Those with dialysis and cancer treatments are forced to leave their homes during the coronavirus pandemic.
But how exactly can those patients get to their appointments if they don’t have their own transportation?
Caroline Johnson, development director for Williamsburg Faith in Action, wrote in an email the nonprofit is not currently offering medical transportation.
“We’re currently working to help connect our current clients with Peninsula Agency on Aging’s RIDES program, or if necessary, utilizing grant funds to get them set up with a different service,” she wrote. “Though we typically provide medical transportation to seniors over 60, to protect our volunteers and seniors, we’ve stopped providing that for now and don’t want to confuse those who may be needing it.”
Peninsula Agency on Aging’s RIDES program provides transportation to non-emergency medical appointments for seniors 60 years and older.
“We are still operating of course, the numbers have dropped quite a bit,” said Gerald Patesel, vice president of community services who also manages the nonprofit’s transportation program. “The clients aren’t going out to appointments a lot.”
Most of their appointments are for people with dialysis and regular doctor’s appointments but have just recently started to increase due to the easing of elective surgeries restrictions, Patesel said.
The clients are pre-screened the day before with CDC recommended questions are not temperature tested. The drivers, on the other hand, are also pre-screened with the same CDC questions and are temperature tested before coming into work.
All of the drivers have masks and wear gloves and clean the van in-between clients.
“Our drivers have done a great job,” he said. “As you can imagine, most of them are retired, older individuals and they continue to be out there [around] the public.”
PAA was supposed to launch Access Williamsburg, a transportation center where seniors and people with disabilities can call one number to get a ride instead of being referred to another resource or having to call another number.
But Patesel said they had to postpone it.
“We were hoping to launch in April but we kind of postponed it until July,” he said. “It’s not a good time.”
The program is a partnership between the nonprofit and WATA, he said, and once the program is launched, other organizations will join, too.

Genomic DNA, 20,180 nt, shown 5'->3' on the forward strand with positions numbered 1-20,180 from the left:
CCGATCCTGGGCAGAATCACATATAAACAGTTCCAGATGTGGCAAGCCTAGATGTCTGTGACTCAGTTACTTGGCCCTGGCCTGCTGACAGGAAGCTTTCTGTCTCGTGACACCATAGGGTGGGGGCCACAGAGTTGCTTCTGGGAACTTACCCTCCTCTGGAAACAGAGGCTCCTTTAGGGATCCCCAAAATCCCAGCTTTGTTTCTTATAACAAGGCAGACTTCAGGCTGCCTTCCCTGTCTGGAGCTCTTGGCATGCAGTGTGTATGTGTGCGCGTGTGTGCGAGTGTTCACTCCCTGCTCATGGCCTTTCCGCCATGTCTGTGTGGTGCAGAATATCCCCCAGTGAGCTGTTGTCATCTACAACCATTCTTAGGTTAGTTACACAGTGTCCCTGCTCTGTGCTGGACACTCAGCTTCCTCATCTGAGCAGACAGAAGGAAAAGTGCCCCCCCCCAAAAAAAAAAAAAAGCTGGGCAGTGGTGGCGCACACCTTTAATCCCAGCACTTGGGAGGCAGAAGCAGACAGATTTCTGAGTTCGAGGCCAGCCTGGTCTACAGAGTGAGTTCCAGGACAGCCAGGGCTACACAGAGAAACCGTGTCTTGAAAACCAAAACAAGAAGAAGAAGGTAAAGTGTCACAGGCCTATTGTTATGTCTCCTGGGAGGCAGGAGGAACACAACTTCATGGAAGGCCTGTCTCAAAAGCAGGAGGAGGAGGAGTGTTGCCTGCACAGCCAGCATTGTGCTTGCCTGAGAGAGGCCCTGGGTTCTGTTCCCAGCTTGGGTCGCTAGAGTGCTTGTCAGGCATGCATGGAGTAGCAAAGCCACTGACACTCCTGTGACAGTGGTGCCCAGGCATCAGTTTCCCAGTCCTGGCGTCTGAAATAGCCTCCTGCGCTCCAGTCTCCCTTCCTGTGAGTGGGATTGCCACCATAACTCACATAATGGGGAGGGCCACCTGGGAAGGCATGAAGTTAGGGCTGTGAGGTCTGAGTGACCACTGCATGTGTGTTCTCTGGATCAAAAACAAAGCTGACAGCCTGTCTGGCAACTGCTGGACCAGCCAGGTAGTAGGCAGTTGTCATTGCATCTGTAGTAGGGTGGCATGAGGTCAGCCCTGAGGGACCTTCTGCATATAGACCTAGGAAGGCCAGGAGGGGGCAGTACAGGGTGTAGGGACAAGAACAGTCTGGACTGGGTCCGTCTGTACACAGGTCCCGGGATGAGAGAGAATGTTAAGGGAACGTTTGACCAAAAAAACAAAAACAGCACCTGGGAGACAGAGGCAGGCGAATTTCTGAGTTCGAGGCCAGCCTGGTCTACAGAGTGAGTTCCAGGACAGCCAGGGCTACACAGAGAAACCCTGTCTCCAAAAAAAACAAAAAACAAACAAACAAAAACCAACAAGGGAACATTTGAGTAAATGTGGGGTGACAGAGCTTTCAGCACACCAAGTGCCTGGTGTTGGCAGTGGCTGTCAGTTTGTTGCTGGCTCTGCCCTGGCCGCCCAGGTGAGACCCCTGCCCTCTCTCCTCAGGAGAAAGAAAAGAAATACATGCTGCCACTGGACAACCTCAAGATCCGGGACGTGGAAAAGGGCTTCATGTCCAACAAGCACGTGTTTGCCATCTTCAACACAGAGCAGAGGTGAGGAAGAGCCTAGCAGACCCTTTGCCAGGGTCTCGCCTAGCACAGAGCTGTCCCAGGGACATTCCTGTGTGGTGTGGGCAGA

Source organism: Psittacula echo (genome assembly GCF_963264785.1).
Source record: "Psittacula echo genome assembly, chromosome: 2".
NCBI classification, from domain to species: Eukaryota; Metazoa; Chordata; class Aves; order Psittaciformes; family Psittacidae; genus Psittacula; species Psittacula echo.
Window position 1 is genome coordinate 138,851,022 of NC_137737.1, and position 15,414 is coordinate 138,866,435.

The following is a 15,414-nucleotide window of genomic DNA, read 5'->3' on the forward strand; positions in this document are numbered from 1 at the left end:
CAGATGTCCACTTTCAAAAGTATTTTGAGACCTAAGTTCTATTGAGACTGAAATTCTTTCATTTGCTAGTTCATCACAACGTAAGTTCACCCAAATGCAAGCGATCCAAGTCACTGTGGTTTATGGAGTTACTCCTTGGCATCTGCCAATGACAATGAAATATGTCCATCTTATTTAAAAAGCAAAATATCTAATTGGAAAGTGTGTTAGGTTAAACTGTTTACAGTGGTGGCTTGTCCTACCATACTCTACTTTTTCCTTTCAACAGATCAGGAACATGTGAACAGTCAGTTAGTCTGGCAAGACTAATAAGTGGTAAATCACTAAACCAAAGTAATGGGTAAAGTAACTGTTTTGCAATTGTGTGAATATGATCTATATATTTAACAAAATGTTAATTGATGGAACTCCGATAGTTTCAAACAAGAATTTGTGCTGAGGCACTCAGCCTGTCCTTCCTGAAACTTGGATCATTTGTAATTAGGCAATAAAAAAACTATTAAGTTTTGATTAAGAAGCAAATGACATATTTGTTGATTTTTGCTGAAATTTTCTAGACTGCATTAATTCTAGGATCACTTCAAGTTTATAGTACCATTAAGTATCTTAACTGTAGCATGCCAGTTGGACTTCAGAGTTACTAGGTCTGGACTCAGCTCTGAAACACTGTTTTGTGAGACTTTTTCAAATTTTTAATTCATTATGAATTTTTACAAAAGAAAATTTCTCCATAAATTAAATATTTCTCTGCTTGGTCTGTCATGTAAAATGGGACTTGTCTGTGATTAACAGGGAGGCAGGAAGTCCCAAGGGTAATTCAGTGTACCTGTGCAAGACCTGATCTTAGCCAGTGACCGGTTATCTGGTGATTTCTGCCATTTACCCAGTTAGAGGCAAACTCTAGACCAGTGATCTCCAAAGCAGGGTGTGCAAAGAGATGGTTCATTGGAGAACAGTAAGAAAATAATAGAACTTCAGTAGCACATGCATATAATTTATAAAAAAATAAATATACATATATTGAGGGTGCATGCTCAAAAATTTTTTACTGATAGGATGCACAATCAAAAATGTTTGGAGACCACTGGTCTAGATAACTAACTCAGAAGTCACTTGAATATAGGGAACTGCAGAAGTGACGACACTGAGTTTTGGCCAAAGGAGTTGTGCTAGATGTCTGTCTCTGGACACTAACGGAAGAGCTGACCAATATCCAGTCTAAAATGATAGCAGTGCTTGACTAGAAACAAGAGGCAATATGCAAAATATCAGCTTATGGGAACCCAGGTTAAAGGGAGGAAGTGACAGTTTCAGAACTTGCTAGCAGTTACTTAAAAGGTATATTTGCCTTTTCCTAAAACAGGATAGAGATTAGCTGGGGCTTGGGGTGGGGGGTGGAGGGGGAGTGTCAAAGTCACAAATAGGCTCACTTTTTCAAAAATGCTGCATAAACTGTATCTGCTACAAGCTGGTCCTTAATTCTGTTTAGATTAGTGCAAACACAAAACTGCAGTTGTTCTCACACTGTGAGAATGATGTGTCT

Patesel said the launch postponement was a business decision among the partners to delay it until “everything is better.”
“The number of appointments are dropping off to hardly anything,” he said. “The demand wasn’t really there, hopefully will launch when everyone is feeling good and happy, that kind of thing.”
But what about people who are not seniors? Is there a transportation service they can use?
Patesel said WATA offers paratransit service for disabled person 18 years and older but the other organizations in the area are either for seniors or the disabled.
Those not older or disabled needing transportation to medical appointments can use WATA.
“I believe almost everyone else is going to be a paid service,” he said.
For those who can afford a paid transportation service, Colonial Transit is another option.
“Individuals who have cancer, who still need to obtain cancer treatments that’s our main client base right now,” said Ryan Bonney, owner of the transportation company. “Eye surgeries too, but right now it’s mainly been individuals who are seeking cancer treatments or dialysis.”
He said ridership is below average and the company’s service area and fees remain the same.
But the way the company has approached clients has changed.
“We clean their wheelchair before they enter the van,” he said. “I’m fully masked the entire time.”
Disinfecting the van is another precaution.
“I do have backup if I ever to were to ever get exposed. Cindy Walker, who owns Williamsburg Gymnastics was kind enough to offer her RV,” he said.
Bonney said he knows some medical transportation companies had to shut down due to personal protective equipment shortages or they themselves were physically compromised.
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